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Chemical and biological weapons are already commonplace in the Middle East, where they are viewed as the best available defense against Israel's formidable arsenal of nuclear weapons.

Israel refuses to confirm or deny having nuclear weapons, but U.S. intelligence sources believe the country has close to 200 warheads.

Syria and Iran, which support Hezbollah and other groups, both have chemical arsenals. Highly reliable intelligence indicates Iran is seeking nuclear weapons under the guise of a rapidly advancing nuclear energy program it does not intend to give up. Iran's foreign minister recently said his country intends to push ahead with a nuclear program and will not submit to the aggressive international inspections that the United States and European allies have requested.

“The example of new nuclear states that seem able to deter threats from more powerful countries simply by brandishing nuclear weaponry will resonate deeply among other countries eager to enter the nuclear weapons club,” Tenet said.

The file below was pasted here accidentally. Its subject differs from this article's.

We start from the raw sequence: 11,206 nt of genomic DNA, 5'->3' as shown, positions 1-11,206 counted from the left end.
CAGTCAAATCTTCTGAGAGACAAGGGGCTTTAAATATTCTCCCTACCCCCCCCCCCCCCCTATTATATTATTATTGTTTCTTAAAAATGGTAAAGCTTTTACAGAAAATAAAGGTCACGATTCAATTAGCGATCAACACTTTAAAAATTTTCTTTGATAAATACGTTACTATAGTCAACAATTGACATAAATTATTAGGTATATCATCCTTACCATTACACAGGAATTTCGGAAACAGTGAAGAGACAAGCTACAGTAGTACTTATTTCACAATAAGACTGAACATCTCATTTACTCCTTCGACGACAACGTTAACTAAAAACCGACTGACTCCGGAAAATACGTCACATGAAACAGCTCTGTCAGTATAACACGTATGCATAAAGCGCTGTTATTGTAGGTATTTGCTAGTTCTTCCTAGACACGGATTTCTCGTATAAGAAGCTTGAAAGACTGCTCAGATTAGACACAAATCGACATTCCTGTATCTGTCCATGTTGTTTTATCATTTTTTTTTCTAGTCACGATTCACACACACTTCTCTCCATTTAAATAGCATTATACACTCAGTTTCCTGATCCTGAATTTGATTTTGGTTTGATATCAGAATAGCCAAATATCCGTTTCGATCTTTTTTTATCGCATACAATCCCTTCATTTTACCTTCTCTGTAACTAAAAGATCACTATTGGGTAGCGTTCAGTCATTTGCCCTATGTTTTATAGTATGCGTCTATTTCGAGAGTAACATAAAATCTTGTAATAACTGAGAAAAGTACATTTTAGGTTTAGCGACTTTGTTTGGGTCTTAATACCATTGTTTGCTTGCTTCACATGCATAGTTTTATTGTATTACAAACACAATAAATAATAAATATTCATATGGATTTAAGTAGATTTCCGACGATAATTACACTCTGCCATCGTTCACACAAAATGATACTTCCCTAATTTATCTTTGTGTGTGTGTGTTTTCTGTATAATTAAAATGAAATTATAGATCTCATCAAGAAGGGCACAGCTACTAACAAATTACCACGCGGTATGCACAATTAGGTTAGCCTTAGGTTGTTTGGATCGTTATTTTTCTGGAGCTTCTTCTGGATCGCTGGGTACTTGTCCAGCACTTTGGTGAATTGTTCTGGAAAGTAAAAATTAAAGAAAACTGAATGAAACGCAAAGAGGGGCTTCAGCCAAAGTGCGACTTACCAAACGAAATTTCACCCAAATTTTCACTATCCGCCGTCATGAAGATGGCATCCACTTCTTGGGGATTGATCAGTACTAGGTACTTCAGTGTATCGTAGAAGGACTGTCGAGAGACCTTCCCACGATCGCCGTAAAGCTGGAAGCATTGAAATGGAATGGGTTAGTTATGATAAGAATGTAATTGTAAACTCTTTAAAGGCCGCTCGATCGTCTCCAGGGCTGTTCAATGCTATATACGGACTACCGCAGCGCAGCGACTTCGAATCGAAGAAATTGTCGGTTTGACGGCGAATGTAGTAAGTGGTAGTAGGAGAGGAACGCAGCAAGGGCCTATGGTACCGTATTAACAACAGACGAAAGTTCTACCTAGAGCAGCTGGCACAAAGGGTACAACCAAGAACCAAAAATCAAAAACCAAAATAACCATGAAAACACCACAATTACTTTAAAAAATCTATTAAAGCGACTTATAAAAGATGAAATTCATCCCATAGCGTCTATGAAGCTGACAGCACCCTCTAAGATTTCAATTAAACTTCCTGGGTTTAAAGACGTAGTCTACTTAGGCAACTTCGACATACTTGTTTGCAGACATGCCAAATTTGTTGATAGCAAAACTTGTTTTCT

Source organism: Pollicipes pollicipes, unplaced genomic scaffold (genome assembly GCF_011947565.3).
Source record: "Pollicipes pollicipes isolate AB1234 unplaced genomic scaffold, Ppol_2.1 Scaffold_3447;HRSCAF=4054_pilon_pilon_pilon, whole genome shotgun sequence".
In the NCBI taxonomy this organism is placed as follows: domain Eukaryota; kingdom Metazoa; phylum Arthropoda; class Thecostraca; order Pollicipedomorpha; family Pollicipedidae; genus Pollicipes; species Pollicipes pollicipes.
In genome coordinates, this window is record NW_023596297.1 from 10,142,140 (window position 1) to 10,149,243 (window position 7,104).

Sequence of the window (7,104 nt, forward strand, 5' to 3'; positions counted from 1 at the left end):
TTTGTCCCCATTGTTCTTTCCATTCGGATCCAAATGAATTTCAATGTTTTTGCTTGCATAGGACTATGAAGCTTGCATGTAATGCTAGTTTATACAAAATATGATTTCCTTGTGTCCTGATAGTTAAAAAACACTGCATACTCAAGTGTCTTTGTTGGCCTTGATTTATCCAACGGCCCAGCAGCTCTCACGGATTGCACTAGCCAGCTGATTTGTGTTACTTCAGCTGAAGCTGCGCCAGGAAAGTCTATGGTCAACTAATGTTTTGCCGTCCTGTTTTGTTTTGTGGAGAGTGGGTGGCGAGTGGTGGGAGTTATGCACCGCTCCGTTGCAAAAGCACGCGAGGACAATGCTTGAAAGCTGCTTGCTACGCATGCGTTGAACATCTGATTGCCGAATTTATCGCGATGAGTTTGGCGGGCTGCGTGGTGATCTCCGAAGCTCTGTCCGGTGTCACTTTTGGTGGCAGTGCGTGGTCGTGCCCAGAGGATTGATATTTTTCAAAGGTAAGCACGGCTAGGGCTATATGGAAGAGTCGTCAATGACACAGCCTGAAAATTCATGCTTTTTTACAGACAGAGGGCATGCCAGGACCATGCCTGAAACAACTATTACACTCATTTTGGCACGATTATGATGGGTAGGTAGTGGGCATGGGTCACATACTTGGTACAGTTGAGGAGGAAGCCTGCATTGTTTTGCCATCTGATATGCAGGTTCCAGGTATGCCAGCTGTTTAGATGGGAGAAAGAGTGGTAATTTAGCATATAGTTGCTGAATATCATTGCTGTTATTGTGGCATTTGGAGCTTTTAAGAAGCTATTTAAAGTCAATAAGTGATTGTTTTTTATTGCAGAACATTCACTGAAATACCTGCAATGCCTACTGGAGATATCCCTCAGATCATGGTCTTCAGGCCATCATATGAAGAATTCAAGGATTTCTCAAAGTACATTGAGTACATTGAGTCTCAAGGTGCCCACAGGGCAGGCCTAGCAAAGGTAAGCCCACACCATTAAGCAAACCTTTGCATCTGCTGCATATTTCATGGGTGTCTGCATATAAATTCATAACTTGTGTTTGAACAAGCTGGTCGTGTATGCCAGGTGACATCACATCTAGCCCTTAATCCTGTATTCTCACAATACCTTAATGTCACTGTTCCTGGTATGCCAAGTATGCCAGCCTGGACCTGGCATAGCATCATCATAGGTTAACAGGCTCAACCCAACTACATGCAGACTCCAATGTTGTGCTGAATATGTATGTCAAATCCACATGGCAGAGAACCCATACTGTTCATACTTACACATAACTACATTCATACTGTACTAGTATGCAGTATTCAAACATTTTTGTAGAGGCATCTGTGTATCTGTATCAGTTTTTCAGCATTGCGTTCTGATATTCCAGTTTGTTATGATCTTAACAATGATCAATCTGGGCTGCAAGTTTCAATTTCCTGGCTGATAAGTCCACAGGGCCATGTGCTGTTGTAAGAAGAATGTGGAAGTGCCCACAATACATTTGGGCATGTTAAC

Admission into the WMD club is rapidly becoming easier.

The black market for WMD technology is thriving, and U.S. intelligence in this netherworld is murky at best. A paucity of spies in Arab countries has left U.S. intelligence agencies desperate for the kind of human information necessary to at least keep track of stealthy weapons shipments.

“There's no evidence we understand how these transnational networks function,” said Carnegie's Cirincione.

In the mid-1990s, unknown to U.S. intelligence at the time, Pakistani scientists provided North Korea access to a network of companies selling nuclear equipment. In return, Pakistan was sold Korean-made Nodong missiles, many of which are now aimed at India, an important U.S. ally in the war on terrorism.

Further complicating the problem are dual-use technologies, which can be used to make either weapons or legitimate products such as agricultural chemicals. Taiwan recently seized 158 barrels of phosphorus pentasulfide, which can be used to make pesticides and nerve gas, from a North Korean freighter.

“The globalization of R&D intensive technologies is according smaller countries, groups and individuals access to capabilities previously limited to major powers,” said Vice Adm. Lowell Jacoby, director of the Defense Intelligence Agency.

Loose nukes

Nowhere is Jacoby's assessment more evident now than in Iran.

The Islamic state that allegedly funds terrorists and sits atop massive oil reserves is building the infrastructure for what it claims is a civilian nuclear energy program.

The problem is a uranium enrichment facility that will be able to produce weapons-grade nuclear material. Tehran insists the fuel is for its energy reactors. But Russia has agreed to supply all of Iran's fuel, so why the need to make it domestically? Because that would enable Iran to produce weapons without any help.